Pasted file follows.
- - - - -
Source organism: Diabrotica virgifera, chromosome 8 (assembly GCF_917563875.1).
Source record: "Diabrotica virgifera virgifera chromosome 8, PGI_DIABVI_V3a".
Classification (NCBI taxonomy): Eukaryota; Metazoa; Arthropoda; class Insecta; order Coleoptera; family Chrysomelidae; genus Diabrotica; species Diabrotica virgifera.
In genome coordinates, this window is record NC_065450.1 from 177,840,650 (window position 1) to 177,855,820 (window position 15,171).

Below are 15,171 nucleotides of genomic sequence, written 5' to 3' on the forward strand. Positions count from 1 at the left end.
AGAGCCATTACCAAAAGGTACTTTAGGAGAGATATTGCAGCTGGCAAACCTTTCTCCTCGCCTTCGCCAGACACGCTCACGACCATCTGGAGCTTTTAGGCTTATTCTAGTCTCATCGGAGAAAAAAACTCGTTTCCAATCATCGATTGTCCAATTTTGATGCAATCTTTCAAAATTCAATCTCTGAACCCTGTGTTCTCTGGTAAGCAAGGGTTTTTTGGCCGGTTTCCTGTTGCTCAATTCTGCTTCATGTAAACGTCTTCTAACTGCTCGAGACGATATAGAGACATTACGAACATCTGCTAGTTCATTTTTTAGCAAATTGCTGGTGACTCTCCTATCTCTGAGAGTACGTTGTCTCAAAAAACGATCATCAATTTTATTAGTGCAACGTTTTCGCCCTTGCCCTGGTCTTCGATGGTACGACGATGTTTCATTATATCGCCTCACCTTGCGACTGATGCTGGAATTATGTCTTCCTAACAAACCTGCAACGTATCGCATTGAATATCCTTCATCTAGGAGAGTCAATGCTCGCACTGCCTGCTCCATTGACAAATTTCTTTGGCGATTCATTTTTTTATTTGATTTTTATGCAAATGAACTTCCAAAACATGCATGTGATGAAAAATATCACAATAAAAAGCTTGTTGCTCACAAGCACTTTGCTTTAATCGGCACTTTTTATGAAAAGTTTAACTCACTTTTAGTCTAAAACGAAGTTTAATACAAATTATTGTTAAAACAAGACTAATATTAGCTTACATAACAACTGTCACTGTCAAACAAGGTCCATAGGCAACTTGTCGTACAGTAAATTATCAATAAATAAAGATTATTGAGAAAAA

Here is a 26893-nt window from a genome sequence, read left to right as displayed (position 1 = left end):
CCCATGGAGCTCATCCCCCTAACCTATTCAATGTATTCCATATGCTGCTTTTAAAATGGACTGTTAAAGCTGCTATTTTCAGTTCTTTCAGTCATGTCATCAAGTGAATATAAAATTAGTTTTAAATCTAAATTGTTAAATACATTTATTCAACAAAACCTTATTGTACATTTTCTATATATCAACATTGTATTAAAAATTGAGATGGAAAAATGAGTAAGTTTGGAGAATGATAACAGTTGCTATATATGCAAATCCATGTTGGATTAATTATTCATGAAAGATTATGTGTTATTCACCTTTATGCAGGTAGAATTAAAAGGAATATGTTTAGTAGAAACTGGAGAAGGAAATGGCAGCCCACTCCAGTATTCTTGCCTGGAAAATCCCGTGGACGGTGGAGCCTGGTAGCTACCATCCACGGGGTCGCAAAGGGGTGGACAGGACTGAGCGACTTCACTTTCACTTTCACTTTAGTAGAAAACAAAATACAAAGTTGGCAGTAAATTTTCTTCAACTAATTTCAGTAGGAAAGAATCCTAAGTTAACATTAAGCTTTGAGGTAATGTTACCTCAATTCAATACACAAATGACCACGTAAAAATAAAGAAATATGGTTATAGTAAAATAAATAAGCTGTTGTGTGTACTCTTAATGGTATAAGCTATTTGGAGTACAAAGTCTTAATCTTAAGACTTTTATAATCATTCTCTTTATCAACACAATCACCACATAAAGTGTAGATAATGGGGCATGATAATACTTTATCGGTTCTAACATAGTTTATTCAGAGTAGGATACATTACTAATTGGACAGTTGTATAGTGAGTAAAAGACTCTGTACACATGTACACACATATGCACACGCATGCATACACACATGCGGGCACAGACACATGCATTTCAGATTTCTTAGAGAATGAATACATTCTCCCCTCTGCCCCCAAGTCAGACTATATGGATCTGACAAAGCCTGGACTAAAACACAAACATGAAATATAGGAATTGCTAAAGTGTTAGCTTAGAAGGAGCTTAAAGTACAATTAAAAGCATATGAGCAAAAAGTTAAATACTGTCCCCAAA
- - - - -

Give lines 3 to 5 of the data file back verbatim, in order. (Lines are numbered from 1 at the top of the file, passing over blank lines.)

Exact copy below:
Classification (NCBI taxonomy): Eukaryota; Metazoa; Arthropoda; class Insecta; order Coleoptera; family Chrysomelidae; genus Diabrotica; species Diabrotica virgifera.
In genome coordinates, this window is record NC_065450.1 from 177,840,650 (window position 1) to 177,855,820 (window position 15,171).

Below are 15,171 nucleotides of genomic sequence, written 5' to 3' on the forward strand. Positions count from 1 at the left end.